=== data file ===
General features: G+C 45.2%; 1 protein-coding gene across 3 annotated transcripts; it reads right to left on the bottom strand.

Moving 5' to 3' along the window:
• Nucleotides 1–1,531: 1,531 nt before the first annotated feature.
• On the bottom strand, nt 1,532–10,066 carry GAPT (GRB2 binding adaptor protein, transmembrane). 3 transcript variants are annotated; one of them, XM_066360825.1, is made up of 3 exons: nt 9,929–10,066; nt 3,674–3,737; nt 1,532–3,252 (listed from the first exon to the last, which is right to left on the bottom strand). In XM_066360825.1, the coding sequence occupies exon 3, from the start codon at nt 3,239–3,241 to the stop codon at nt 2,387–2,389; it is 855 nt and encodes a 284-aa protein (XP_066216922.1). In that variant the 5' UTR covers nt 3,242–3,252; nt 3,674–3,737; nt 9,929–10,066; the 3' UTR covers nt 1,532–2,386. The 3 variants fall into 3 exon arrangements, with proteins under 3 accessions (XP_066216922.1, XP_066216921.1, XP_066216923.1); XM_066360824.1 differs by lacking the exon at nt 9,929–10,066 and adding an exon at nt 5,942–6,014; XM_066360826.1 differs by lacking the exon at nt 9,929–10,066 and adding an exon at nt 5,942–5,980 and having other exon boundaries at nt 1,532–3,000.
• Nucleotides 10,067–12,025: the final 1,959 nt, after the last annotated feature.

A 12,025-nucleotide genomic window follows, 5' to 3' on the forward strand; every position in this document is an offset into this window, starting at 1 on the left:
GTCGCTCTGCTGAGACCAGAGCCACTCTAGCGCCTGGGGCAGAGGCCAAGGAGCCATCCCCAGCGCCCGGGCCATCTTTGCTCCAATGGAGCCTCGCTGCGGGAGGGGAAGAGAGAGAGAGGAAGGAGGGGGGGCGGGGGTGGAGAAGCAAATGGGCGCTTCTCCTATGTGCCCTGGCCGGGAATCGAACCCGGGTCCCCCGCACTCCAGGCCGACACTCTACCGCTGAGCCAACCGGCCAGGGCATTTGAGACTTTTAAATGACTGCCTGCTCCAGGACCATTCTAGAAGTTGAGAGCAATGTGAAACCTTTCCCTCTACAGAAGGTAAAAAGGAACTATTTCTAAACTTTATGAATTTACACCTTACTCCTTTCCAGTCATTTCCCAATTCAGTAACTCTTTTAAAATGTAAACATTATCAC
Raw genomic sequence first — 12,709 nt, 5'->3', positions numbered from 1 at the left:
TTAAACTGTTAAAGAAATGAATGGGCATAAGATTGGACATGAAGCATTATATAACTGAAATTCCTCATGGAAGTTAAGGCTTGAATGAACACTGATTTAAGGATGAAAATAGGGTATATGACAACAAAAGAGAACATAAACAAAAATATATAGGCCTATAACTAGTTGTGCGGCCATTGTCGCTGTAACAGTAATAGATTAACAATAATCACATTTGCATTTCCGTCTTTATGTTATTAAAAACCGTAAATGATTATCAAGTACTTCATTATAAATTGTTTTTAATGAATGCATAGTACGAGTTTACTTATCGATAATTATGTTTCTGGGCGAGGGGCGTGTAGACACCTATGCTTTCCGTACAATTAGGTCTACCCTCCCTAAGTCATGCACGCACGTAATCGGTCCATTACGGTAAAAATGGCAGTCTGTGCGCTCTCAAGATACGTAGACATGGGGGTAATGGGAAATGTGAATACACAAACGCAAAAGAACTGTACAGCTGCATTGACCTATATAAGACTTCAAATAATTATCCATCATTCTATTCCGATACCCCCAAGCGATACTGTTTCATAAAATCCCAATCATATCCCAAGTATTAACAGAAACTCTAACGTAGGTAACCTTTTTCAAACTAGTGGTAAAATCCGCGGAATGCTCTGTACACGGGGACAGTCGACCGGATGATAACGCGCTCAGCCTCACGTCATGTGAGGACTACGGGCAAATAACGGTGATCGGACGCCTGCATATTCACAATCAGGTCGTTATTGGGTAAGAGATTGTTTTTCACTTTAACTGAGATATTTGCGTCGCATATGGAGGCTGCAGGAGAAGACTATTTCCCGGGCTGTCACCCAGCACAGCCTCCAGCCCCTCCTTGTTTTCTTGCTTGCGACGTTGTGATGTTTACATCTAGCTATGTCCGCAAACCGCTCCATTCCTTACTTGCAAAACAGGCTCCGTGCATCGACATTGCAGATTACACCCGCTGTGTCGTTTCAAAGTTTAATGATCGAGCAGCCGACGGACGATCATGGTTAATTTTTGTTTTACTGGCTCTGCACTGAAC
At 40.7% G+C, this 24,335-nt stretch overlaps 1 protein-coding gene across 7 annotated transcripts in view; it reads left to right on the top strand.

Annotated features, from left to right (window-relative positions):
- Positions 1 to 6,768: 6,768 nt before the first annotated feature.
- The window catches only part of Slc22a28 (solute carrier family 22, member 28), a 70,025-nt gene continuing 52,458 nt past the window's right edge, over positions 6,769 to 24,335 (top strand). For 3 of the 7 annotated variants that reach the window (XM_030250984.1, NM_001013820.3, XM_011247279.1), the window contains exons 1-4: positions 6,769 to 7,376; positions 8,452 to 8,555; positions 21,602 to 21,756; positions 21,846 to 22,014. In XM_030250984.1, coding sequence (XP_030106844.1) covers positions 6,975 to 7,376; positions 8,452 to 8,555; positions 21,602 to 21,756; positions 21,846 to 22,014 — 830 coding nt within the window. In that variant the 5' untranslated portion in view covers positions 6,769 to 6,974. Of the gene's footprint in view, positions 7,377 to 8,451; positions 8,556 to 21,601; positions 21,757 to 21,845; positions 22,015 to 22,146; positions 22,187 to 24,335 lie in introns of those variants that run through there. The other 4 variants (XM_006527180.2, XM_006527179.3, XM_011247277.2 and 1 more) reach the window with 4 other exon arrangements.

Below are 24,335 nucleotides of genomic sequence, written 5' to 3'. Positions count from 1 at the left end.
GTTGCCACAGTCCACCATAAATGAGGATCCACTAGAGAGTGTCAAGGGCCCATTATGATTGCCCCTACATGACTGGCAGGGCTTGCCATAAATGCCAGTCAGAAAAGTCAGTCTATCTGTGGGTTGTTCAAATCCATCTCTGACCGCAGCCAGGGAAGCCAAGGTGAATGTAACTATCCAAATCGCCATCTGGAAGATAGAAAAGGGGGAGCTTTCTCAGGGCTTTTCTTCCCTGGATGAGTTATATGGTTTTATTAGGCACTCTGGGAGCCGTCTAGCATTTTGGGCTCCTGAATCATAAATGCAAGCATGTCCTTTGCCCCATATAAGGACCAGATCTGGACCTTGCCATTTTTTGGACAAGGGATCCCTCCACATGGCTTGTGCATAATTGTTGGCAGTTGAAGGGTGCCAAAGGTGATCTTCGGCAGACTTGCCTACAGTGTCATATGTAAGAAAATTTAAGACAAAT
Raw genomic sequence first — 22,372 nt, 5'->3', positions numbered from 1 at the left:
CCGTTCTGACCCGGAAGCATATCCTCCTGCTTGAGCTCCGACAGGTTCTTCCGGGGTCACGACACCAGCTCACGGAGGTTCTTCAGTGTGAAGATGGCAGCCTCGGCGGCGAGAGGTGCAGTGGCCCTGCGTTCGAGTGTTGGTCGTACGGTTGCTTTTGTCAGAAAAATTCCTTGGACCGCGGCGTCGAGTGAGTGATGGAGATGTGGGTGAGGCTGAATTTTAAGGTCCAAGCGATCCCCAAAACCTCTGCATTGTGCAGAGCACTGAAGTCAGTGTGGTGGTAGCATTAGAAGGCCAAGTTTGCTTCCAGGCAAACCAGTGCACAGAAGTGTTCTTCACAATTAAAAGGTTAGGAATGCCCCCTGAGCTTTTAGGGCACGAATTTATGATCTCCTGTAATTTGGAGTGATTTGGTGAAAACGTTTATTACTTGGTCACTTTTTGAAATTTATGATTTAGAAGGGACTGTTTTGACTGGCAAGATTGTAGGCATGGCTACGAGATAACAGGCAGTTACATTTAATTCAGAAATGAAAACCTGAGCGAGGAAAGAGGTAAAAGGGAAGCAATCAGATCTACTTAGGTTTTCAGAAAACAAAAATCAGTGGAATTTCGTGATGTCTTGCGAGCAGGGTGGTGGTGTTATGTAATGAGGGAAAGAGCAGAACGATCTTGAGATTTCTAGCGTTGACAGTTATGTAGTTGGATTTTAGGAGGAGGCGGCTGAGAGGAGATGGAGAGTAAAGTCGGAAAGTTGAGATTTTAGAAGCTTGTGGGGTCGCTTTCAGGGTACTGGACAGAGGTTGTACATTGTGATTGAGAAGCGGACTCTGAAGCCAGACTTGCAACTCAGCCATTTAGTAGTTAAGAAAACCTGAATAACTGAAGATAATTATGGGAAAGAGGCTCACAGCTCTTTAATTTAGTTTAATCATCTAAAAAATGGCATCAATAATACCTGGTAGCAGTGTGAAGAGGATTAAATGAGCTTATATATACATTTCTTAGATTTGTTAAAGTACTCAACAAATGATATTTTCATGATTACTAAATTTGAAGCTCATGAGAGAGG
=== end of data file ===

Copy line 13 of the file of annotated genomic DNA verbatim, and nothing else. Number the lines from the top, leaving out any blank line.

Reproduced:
- The window catches only part of Slc22a28 (solute carrier family 22, member 28), a 70,025-nt gene continuing 52,458 nt past the window's right edge, over positions 6,769 to 24,335 (top strand). For 3 of the 7 annotated variants that reach the window (XM_030250984.1, NM_001013820.3, XM_011247279.1), the window contains exons 1-4: positions 6,769 to 7,376; positions 8,452 to 8,555; positions 21,602 to 21,756; positions 21,846 to 22,014. In XM_030250984.1, coding sequence (XP_030106844.1) covers positions 6,975 to 7,376; positions 8,452 to 8,555; positions 21,602 to 21,756; positions 21,846 to 22,014 — 830 coding nt within the window. In that variant the 5' untranslated portion in view covers positions 6,769 to 6,974. Of the gene's footprint in view, positions 7,377 to 8,451; positions 8,556 to 21,601; positions 21,757 to 21,845; positions 22,015 to 22,146; positions 22,187 to 24,335 lie in introns of those variants that run through there. The other 4 variants (XM_006527180.2, XM_006527179.3, XM_011247277.2 and 1 more) reach the window with 4 other exon arrangements.